John Hardin Jr., Danville, knows what value American Farmland Trust brings to the table. He’s a member of the board of directors and currently vice chairman. What concerns him is that many other farmers and developers don’t seem to understand that despite the efforts of groups like AFT, loss of good farmland continues — in Indiana, across the Midwest and across the country.
You can get a feel for how much land is still at risk, and what AFT is trying to do about it, at its website, farmland.org.
Here are seven facts about farmland loss and possible solutions gleaned from investigating the AFT website. These seven facts just scratch the surface, but they help illustrate that even though it’s not front-page news, loss of farmland and improvement of the farmland that remains are still big issues.
1. Farmland is lost every hour somewhere in the U.S. How much is lost? How much would you guess? AFT says it’s 40 acres an hour. If you do the math, that’s just under 1,000 acres per day.
2. A large chunk of farmland has been lost to development since 1982. AFT was organized in 1980, Hardin notes. Despite the group’s efforts, farmland has continued to convert to development at an alarming rate. AFT estimates that since ’82, 24 million acres of farmland and ranchland have been developed. To put it in perspective, that’s roughly the equivalent of losing all the land in Indiana and Rhode Island since ’82.
3. A large portion of all development in the U.S. happened in the last three decades. Of all the developed land that exists in the U.S., AFT data says 37% of that land was developed over the past three decades. That means more than one-third of all developed land was lost in the last 30-plus years.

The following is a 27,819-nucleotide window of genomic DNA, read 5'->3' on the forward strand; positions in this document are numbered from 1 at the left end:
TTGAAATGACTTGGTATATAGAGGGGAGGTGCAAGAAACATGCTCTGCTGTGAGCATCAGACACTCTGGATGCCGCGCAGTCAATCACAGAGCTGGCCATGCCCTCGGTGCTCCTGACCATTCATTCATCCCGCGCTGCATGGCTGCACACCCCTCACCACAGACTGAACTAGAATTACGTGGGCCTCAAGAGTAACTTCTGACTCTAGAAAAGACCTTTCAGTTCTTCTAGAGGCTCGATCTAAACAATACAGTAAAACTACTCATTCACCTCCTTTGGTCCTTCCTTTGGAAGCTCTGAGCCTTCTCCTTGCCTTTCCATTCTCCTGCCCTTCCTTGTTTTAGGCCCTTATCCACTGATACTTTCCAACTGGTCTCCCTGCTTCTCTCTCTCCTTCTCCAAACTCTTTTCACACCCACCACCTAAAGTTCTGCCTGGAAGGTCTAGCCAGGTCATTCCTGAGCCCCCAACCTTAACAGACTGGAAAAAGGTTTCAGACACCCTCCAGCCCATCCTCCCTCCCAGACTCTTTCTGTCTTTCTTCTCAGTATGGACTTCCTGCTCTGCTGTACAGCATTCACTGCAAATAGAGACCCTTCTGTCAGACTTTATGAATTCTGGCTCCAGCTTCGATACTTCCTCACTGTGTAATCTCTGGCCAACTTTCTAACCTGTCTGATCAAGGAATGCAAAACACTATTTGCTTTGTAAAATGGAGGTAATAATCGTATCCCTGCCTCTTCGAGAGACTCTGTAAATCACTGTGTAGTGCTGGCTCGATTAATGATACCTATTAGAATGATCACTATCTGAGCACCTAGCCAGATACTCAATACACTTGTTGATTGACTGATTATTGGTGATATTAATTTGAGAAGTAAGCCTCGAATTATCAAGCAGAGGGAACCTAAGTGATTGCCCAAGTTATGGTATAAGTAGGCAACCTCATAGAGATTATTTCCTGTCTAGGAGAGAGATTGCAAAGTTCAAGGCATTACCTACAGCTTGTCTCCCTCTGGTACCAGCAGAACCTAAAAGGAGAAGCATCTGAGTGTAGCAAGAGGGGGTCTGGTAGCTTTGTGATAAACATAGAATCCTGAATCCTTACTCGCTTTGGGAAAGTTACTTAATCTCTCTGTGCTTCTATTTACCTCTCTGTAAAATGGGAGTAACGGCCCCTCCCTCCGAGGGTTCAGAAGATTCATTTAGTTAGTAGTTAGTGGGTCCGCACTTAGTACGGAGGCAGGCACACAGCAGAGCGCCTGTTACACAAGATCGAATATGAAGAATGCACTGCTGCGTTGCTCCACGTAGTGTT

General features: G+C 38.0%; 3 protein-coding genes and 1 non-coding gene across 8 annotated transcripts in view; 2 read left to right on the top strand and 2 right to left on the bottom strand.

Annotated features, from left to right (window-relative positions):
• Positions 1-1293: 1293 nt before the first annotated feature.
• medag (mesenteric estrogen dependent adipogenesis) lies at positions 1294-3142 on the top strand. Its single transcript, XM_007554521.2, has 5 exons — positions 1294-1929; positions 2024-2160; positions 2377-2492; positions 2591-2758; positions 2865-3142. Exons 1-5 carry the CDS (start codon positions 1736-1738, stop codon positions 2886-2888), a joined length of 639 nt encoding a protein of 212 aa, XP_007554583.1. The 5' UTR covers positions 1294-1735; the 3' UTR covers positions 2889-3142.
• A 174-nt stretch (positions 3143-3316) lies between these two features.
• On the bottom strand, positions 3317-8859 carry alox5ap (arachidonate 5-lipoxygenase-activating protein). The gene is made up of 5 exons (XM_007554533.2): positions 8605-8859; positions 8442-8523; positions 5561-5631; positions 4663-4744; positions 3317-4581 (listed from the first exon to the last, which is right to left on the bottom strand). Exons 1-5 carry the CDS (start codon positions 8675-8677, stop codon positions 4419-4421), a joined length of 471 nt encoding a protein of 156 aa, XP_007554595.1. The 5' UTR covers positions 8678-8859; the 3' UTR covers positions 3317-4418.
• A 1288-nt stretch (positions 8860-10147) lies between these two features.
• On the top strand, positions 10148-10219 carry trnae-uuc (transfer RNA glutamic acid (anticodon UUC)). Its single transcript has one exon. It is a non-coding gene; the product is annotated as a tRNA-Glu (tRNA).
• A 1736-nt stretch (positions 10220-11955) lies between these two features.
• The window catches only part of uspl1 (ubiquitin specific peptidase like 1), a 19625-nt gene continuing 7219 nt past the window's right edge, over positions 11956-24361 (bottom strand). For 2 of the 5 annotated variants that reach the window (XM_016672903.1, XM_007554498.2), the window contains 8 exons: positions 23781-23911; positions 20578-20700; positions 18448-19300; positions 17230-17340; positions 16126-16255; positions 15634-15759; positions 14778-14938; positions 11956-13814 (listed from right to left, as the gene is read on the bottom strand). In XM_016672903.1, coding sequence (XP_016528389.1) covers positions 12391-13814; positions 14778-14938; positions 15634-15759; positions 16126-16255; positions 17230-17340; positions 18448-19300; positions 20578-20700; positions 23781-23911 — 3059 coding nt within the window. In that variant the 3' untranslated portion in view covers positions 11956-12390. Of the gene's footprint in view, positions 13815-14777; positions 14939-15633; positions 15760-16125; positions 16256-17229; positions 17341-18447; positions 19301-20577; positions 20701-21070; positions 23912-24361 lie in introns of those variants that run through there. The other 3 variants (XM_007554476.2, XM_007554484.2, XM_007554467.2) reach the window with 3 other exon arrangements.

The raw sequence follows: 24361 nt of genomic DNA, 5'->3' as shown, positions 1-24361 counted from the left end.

4. Conservation easement programs and other efforts have saved 5 million acres over 35 years. The folks at AFT estimate that the nonprofit group has helped protect 5 million acres of ag land from development since it began in 1980. Some 285,000 acres have been permanently protected in New England alone.
5. More than half of the states in the U.S. have programs to help protect farmland. Currently, 28 states have programs, according to AFT. However, Indiana is not on the list of states that spend funds to help protect farmland from development.
6. Farmland loss continues to be an issue in Indiana. One of the earliest reports on the amount of farmland being lost was completed by AFT in 1997, and was updated in 2002. AFT is currently preparing an even more exhaustive report to highlight the status of farmland loss in the U.S. Based on the 1997 report, from 1992 to 1997, Indiana ranked seventh among states losing the most farmland to development. Illinois was fifth on the list at that time.
7. About one-third of Indiana counties have at least some high-value farmland at risk to development. A map of Indiana showing where highly productive farmland exists in conjunction with highly developed areas indicates that about one-third of Indiana counties have at least a portion of the county where these conflicting interests intersect.